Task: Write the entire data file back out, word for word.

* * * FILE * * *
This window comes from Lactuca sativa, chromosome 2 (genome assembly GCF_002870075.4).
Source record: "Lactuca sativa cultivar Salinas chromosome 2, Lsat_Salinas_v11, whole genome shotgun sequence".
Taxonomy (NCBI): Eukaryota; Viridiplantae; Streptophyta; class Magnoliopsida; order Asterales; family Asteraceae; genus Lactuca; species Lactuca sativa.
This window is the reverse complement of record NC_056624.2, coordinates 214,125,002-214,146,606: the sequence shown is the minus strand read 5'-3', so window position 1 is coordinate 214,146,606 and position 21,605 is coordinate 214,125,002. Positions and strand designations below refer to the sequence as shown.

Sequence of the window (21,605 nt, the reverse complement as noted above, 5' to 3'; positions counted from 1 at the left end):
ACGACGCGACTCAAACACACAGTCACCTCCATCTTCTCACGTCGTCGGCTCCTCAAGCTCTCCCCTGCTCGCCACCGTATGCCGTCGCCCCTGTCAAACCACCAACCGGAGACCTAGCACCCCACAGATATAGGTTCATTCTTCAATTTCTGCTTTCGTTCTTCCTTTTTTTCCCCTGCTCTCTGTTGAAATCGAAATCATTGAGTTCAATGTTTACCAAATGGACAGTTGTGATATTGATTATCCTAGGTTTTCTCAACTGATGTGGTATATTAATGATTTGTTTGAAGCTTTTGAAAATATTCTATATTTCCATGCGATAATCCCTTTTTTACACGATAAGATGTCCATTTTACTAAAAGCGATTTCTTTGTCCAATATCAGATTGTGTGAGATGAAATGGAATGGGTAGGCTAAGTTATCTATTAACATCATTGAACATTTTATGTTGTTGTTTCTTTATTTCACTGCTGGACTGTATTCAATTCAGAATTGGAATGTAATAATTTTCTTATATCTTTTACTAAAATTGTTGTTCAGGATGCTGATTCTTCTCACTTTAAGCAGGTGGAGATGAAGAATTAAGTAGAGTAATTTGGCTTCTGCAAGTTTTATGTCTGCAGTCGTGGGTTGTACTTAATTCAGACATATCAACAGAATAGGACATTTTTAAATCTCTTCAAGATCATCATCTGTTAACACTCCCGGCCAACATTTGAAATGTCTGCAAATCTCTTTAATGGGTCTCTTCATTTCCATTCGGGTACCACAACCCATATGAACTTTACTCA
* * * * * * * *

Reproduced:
This window comes from Lactuca sativa, chromosome 2 (genome assembly GCF_002870075.4).
Source record: "Lactuca sativa cultivar Salinas chromosome 2, Lsat_Salinas_v11, whole genome shotgun sequence".
Taxonomy (NCBI): Eukaryota; Viridiplantae; Streptophyta; class Magnoliopsida; order Asterales; family Asteraceae; genus Lactuca; species Lactuca sativa.
This window is the reverse complement of record NC_056624.2, coordinates 214,125,002-214,146,606: the sequence shown is the minus strand read 5'-3', so window position 1 is coordinate 214,146,606 and position 21,605 is coordinate 214,125,002. Positions and strand designations below refer to the sequence as shown.

Sequence of the window (21,605 nt, the reverse complement as noted above, 5' to 3'; positions counted from 1 at the left end):
ACGACGCGACTCAAACACACAGTCACCTCCATCTTCTCACGTCGTCGGCTCCTCAAGCTCTCCCCTGCTCGCCACCGTATGCCGTCGCCCCTGTCAAACCACCAACCGGAGACCTAGCACCCCACAGATATAGGTTCATTCTTCAATTTCTGCTTTCGTTCTTCCTTTTTTTCCCCTGCTCTCTGTTGAAATCGAAATCATTGAGTTCAATGTTTACCAAATGGACAGTTGTGATATTGATTATCCTAGGTTTTCTCAACTGATGTGGTATATTAATGATTTGTTTGAAGCTTTTGAAAATATTCTATATTTCCATGCGATAATCCCTTTTTTACACGATAAGATGTCCATTTTACTAAAAGCGATTTCTTTGTCCAATATCAGATTGTGTGAGATGAAATGGAATGGGTAGGCTAAGTTATCTATTAACATCATTGAACATTTTATGTTGTTGTTTCTTTATTTCACTGCTGGACTGTATTCAATTCAGAATTGGAATGTAATAATTTTCTTATATCTTTTACTAAAATTGTTGTTCAGGATGCTGATTCTTCTCACTTTAAGCAGGTGGAGATGAAGAATTAAGTAGAGTAATTTGGCTTCTGCAAGTTTTATGTCTGCAGTCGTGGGTTGTACTTAATTCAGACATATCAACAGAATAGGACATTTTTAAATCTCTTCAAGATCATCATCTGTTAACACTCCCGGCCAACATTTGAAATGTCTGCAAATCTCTTTAATGGGTCTCTTCATTTCCATTCGGGTACCACAACCCATATGAACTTTACTCA